For more information on the type of documents needed and the order or filing, see this page.
All the documents included must be translated into English. If your documents are translated abroad, they must be certified by a recognized notary in Malta. However, you can also translate your documents locally with a registered Maltese translator.
As mentioned above, you must put in at least 10% of your investment at the beginning of your application. After the Maltese government completes the due diligence checks, the remaining 90% of your investment must be finalised within three months.
The main applicant and their dependents will be issued a Malta residence permit after due diligence checks and qualifying investments have been carried out.
If all the conditions of the application are satisfied, you and your family are practically guaranteed a permanent residence permit.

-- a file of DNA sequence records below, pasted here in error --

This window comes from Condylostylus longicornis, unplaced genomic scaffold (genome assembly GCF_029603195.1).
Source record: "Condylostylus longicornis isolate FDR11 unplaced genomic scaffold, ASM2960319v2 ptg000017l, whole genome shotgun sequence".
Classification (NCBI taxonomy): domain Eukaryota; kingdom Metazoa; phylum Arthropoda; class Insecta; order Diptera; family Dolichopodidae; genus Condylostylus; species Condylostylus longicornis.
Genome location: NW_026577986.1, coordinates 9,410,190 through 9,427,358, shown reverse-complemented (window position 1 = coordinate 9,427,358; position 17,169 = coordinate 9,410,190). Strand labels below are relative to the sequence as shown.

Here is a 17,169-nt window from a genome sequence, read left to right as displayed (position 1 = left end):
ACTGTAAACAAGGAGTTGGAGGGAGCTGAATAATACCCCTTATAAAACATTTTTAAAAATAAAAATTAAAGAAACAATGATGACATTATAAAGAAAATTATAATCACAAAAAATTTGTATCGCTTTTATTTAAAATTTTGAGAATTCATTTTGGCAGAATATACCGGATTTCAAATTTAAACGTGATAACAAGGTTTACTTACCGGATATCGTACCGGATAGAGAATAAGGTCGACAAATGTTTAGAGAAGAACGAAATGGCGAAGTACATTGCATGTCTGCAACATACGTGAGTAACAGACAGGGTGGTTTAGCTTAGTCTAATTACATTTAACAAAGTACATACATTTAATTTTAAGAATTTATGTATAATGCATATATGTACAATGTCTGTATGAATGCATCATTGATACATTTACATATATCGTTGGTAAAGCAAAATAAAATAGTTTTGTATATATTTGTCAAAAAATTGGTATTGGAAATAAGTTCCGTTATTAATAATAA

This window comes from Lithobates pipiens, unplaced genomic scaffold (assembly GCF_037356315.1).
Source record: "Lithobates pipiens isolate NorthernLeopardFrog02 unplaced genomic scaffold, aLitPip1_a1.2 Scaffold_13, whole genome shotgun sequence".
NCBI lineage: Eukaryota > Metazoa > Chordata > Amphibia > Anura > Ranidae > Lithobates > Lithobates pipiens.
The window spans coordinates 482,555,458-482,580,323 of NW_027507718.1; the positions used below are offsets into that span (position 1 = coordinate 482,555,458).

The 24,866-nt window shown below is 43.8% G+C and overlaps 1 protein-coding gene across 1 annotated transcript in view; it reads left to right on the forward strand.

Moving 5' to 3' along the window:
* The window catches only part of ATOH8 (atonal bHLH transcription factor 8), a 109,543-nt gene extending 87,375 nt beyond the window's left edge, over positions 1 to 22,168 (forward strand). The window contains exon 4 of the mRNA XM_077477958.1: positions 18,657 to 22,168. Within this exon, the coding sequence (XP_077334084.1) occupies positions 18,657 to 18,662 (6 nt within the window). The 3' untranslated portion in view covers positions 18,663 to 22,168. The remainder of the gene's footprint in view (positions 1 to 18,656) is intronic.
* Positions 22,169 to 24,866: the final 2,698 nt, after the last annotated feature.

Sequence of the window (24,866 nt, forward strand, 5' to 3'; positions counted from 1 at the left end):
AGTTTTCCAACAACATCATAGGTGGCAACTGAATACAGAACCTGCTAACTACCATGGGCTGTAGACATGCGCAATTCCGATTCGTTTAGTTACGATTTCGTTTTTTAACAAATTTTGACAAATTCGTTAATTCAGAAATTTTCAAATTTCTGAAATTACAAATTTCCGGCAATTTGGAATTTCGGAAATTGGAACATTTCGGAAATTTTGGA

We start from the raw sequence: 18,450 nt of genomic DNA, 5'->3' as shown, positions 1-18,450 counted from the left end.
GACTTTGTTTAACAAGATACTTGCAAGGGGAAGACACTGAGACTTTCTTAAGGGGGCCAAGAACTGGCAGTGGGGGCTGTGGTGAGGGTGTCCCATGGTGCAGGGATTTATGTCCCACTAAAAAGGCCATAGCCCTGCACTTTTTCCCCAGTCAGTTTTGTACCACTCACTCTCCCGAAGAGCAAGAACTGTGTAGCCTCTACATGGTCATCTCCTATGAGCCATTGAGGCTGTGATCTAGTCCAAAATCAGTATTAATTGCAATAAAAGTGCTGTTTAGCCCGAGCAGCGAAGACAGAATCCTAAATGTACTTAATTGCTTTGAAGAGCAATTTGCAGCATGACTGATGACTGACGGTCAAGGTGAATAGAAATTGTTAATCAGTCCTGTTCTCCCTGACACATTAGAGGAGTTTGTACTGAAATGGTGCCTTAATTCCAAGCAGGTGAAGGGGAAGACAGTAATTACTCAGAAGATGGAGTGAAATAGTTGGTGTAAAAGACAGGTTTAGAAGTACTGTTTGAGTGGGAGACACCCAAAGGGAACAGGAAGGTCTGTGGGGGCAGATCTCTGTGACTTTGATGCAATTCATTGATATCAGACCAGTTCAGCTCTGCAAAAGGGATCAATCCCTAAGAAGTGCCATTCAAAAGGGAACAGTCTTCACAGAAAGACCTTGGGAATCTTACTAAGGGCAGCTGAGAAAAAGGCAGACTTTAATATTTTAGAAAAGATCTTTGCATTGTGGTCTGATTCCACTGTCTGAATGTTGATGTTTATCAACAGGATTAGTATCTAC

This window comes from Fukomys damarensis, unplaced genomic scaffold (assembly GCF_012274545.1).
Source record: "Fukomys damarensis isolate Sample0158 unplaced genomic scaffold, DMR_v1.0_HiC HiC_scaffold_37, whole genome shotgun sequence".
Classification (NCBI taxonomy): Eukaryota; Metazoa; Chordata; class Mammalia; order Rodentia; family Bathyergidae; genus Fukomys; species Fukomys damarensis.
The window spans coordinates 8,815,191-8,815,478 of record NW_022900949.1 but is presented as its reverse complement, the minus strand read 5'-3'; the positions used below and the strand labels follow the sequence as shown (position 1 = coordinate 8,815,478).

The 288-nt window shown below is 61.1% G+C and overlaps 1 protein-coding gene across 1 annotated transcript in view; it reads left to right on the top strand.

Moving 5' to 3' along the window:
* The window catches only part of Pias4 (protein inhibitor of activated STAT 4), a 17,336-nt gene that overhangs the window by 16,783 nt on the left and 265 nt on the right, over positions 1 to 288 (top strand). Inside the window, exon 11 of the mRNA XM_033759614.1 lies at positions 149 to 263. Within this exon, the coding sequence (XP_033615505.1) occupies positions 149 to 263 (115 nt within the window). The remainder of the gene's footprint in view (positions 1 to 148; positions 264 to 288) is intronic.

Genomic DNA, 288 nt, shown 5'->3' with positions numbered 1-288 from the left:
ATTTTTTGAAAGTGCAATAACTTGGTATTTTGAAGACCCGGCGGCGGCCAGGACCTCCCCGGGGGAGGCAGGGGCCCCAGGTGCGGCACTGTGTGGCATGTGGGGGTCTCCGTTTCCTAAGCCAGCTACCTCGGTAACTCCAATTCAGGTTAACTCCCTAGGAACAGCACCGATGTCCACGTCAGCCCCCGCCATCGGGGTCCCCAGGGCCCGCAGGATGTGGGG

Although the Malta golden visa is created to attract high-net-worth, non-EU citizens, it is not open to everyone. Nationals from the EU, the EEA, Switzerland, Afghanistan, Iran, and North Korea cannot apply for this program. Citizens from countries on the US travel ban list are also not eligible for this program.
Financial Contribution To The Maltese Government
To qualify for the Malta golden visa program, you are required to contribute at least €30,000 in Malta, €5,500 of which are deemed as a non-refundable application fee. Upon approval, you have to invest an additional €24,500.